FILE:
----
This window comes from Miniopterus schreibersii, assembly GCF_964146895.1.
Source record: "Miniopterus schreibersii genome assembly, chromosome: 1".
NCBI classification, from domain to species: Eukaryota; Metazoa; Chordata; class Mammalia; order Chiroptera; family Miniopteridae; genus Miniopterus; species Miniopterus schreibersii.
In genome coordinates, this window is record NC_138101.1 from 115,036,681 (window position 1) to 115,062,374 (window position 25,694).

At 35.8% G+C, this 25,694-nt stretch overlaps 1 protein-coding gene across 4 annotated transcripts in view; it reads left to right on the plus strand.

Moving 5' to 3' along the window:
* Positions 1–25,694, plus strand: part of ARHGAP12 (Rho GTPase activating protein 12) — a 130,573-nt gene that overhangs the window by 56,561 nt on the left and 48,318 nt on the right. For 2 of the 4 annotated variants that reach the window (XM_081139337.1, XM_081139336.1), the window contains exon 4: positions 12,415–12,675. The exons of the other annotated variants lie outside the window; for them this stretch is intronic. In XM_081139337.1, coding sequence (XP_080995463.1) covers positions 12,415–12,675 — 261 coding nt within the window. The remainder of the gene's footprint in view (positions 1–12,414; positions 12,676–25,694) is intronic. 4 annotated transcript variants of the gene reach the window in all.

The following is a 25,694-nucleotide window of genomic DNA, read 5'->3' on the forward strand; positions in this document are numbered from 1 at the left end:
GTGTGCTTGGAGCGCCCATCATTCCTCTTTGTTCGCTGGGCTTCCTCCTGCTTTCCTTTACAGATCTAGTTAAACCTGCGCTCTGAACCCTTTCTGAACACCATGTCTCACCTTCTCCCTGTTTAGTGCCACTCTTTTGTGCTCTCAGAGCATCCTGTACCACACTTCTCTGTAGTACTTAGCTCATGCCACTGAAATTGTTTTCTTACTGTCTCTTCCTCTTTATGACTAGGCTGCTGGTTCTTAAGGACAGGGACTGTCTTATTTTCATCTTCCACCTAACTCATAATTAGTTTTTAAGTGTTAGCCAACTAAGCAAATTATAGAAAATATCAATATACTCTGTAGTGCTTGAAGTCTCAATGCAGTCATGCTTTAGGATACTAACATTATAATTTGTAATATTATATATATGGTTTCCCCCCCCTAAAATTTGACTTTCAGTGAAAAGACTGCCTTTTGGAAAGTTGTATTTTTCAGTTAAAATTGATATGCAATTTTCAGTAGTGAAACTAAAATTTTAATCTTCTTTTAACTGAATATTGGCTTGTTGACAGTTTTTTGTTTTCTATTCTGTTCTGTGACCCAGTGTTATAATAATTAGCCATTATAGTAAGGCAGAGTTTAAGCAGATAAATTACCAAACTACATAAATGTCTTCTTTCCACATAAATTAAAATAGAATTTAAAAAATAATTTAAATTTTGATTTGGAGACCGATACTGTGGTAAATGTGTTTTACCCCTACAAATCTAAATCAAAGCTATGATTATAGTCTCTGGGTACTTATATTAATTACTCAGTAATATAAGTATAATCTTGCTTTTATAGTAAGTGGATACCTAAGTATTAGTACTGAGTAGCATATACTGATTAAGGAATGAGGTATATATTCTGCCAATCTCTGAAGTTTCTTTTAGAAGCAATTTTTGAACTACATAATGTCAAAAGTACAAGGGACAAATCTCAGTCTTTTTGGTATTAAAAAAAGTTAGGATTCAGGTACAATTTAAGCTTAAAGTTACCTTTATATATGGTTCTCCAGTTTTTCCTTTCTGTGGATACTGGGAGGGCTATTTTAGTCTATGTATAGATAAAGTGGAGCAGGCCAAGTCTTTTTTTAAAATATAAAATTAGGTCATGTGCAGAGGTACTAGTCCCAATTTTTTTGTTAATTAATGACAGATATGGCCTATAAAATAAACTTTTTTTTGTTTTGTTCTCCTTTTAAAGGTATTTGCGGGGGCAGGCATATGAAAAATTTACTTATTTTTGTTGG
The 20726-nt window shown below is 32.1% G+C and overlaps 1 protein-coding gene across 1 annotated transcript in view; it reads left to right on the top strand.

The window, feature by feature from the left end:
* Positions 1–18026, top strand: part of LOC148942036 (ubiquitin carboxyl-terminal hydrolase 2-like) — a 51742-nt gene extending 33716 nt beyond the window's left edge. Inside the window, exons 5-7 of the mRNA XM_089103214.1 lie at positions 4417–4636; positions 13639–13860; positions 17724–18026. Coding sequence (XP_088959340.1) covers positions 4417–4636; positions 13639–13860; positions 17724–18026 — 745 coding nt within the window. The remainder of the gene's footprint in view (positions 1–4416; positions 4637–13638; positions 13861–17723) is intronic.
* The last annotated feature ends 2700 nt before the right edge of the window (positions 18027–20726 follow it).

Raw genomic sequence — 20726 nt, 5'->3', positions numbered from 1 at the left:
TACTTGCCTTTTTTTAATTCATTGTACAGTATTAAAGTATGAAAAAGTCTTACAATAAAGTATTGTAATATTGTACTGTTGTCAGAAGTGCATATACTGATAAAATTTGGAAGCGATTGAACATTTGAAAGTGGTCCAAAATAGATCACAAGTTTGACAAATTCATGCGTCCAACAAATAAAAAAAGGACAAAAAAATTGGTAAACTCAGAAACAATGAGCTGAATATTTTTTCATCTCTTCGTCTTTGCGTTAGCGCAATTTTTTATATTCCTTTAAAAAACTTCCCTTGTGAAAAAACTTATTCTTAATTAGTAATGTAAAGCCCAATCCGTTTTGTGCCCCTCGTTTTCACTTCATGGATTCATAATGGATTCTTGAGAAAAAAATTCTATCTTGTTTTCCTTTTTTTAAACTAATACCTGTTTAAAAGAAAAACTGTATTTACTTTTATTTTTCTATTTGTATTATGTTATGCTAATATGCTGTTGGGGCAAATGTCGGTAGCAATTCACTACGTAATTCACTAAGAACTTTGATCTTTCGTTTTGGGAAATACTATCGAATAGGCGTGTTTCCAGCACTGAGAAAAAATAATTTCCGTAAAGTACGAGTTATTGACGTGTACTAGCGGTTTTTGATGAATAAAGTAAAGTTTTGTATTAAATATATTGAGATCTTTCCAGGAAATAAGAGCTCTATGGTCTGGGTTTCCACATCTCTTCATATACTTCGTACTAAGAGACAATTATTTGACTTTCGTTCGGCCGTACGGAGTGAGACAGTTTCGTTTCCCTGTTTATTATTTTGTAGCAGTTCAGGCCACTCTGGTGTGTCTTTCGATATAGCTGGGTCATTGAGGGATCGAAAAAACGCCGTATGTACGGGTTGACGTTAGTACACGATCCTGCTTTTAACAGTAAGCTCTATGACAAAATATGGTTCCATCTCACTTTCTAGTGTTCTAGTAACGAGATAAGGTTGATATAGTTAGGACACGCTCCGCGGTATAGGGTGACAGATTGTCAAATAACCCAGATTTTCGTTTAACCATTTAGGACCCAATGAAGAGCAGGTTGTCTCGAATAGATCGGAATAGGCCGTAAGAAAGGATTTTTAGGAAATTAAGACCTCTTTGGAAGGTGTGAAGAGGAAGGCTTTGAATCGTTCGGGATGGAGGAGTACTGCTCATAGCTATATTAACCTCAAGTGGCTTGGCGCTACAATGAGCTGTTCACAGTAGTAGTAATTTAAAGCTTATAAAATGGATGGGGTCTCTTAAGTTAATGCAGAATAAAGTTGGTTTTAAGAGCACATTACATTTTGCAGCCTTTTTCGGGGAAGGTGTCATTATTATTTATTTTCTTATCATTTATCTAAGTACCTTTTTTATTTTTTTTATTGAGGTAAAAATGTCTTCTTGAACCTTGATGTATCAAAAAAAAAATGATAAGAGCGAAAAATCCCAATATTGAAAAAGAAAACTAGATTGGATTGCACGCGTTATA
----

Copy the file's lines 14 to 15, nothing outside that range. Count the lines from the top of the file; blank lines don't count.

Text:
Raw genomic sequence — 20726 nt, 5'->3', positions numbered from 1 at the left:
TACTTGCCTTTTTTTAATTCATTGTACAGTATTAAAGTATGAAAAAGTCTTACAATAAAGTATTGTAATATTGTACTGTTGTCAGAAGTGCATATACTGATAAAATTTGGAAGCGATTGAACATTTGAAAGTGGTCCAAAATAGATCACAAGTTTGACAAATTCATGCGTCCAACAAATAAAAAAAGGACAAAAAAATTGGTAAACTCAGAAACAATGAGCTGAATATTTTTTCATCTCTTCGTCTTTGCGTTAGCGCAATTTTTTATATTCCTTTAAAAAACTTCCCTTGTGAAAAAACTTATTCTTAATTAGTAATGTAAAGCCCAATCCGTTTTGTGCCCCTCGTTTTCACTTCATGGATTCATAATGGATTCTTGAGAAAAAAATTCTATCTTGTTTTCCTTTTTTTAAACTAATACCTGTTTAAAAGAAAAACTGTATTTACTTTTATTTTTCTATTTGTATTATGTTATGCTAATATGCTGTTGGGGCAAATGTCGGTAGCAATTCACTACGTAATTCACTAAGAACTTTGATCTTTCGTTTTGGGAAATACTATCGAATAGGCGTGTTTCCAGCACTGAGAAAAAATAATTTCCGTAAAGTACGAGTTATTGACGTGTACTAGCGGTTTTTGATGAATAAAGTAAAGTTTTGTATTAAATATATTGAGATCTTTCCAGGAAATAAGAGCTCTATGGTCTGGGTTTCCACATCTCTTCATATACTTCGTACTAAGAGACAATTATTTGACTTTCGTTCGGCCGTACGGAGTGAGACAGTTTCGTTTCCCTGTTTATTATTTTGTAGCAGTTCAGGCCACTCTGGTGTGTCTTTCGATATAGCTGGGTCATTGAGGGATCGAAAAAACGCCGTATGTACGGGTTGACGTTAGTACACGATCCTGCTTTTAACAGTAAGCTCTATGACAAAATATGGTTCCATCTCACTTTCTAGTGTTCTAGTAACGAGATAAGGTTGATATAGTTAGGACACGCTCCGCGGTATAGGGTGACAGATTGTCAAATAACCCAGATTTTCGTTTAACCATTTAGGACCCAATGAAGAGCAGGTTGTCTCGAATAGATCGGAATAGGCCGTAAGAAAGGATTTTTAGGAAATTAAGACCTCTTTGGAAGGTGTGAAGAGGAAGGCTTTGAATCGTTCGGGATGGAGGAGTACTGCTCATAGCTATATTAACCTCAAGTGGCTTGGCGCTACAATGAGCTGTTCACAGTAGTAGTAATTTAAAGCTTATAAAATGGATGGGGTCTCTTAAGTTAATGCAGAATAAAGTTGGTTTTAAGAGCACATTACATTTTGCAGCCTTTTTCGGGGAAGGTGTCATTATTATTTATTTTCTTATCATTTATCTAAGTACCTTTTTTATTTTTTTTATTGAGGTAAAAATGTCTTCTTGAACCTTGATGTATCAAAAAAAAAATGATAAGAGCGAAAAATCCCAATATTGAAAAAGAAAACTAGATTGGATTGCACGCGTTATA